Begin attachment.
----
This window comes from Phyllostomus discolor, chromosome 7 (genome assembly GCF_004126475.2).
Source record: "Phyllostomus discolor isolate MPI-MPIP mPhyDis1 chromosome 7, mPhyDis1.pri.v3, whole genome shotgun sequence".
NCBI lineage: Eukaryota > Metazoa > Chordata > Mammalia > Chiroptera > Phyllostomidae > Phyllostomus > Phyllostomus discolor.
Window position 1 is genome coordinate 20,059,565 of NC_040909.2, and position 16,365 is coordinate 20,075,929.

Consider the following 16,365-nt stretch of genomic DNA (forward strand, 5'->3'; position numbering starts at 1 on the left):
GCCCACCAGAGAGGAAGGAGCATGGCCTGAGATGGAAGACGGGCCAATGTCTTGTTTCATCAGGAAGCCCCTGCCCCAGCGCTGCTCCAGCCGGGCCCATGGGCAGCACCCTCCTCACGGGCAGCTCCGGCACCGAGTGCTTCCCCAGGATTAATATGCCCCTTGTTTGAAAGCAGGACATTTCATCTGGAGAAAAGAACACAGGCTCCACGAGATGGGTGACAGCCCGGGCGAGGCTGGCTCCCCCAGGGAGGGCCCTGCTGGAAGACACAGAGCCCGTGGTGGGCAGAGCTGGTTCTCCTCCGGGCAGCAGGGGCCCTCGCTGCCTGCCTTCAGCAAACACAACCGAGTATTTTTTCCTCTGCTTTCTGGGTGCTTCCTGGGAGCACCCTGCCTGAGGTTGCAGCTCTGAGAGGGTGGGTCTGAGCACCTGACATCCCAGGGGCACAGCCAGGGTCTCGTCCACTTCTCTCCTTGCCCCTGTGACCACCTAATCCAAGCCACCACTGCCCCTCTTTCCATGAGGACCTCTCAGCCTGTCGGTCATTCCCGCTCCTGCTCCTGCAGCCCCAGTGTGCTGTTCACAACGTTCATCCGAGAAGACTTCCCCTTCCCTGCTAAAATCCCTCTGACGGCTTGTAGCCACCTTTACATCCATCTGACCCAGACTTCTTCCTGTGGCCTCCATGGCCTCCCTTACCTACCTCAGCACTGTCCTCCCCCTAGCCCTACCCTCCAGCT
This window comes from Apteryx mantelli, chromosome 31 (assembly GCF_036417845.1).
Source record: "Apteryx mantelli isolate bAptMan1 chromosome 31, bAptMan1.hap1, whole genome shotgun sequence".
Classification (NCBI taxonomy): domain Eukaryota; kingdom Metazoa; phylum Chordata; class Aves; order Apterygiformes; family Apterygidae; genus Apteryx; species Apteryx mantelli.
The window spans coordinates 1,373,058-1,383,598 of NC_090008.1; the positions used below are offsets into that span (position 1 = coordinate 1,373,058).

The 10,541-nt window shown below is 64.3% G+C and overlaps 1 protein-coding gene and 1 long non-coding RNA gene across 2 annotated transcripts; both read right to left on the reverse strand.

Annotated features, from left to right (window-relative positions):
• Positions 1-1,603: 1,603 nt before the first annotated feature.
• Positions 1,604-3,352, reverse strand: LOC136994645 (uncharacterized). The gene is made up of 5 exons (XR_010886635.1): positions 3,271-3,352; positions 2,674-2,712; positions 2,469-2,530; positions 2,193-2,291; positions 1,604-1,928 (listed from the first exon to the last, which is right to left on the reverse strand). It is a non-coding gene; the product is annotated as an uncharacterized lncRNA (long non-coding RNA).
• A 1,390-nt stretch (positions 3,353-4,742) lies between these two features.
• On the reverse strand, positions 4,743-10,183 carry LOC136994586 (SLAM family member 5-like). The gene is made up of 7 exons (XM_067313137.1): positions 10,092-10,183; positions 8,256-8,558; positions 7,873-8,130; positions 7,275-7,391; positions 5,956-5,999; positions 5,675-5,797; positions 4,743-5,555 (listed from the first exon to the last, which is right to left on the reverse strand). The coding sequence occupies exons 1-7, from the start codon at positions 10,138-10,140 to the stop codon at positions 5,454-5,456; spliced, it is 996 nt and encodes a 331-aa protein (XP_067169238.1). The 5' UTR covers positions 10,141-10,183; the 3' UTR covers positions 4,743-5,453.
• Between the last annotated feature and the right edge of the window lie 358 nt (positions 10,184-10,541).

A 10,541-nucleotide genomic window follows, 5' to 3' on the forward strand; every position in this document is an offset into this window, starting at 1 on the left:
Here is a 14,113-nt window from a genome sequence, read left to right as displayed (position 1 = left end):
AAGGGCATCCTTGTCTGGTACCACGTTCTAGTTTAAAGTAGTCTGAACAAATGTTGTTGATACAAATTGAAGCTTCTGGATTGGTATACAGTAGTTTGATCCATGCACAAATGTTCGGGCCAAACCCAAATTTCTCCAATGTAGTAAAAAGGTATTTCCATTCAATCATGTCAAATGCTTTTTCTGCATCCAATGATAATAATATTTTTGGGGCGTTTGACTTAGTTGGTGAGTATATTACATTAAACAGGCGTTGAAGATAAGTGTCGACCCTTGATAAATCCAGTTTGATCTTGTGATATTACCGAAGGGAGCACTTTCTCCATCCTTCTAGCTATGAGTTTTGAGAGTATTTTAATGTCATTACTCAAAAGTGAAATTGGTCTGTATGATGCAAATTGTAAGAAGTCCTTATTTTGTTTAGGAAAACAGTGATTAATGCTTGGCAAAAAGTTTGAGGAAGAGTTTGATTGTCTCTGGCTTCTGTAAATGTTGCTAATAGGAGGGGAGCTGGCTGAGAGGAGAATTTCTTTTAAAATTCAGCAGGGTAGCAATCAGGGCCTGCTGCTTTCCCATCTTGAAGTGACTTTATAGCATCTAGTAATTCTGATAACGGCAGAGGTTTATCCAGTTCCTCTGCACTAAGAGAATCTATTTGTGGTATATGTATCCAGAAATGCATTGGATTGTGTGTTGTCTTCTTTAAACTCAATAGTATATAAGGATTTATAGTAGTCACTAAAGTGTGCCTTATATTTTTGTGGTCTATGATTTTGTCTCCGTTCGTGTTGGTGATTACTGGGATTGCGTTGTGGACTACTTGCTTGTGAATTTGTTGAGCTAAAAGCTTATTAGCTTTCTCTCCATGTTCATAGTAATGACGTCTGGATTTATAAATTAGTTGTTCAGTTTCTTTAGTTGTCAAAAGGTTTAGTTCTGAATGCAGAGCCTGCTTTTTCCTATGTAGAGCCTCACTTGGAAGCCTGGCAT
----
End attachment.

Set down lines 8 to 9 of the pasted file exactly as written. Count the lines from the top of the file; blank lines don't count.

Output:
Source record: "Apteryx mantelli isolate bAptMan1 chromosome 31, bAptMan1.hap1, whole genome shotgun sequence".
Classification (NCBI taxonomy): domain Eukaryota; kingdom Metazoa; phylum Chordata; class Aves; order Apterygiformes; family Apterygidae; genus Apteryx; species Apteryx mantelli.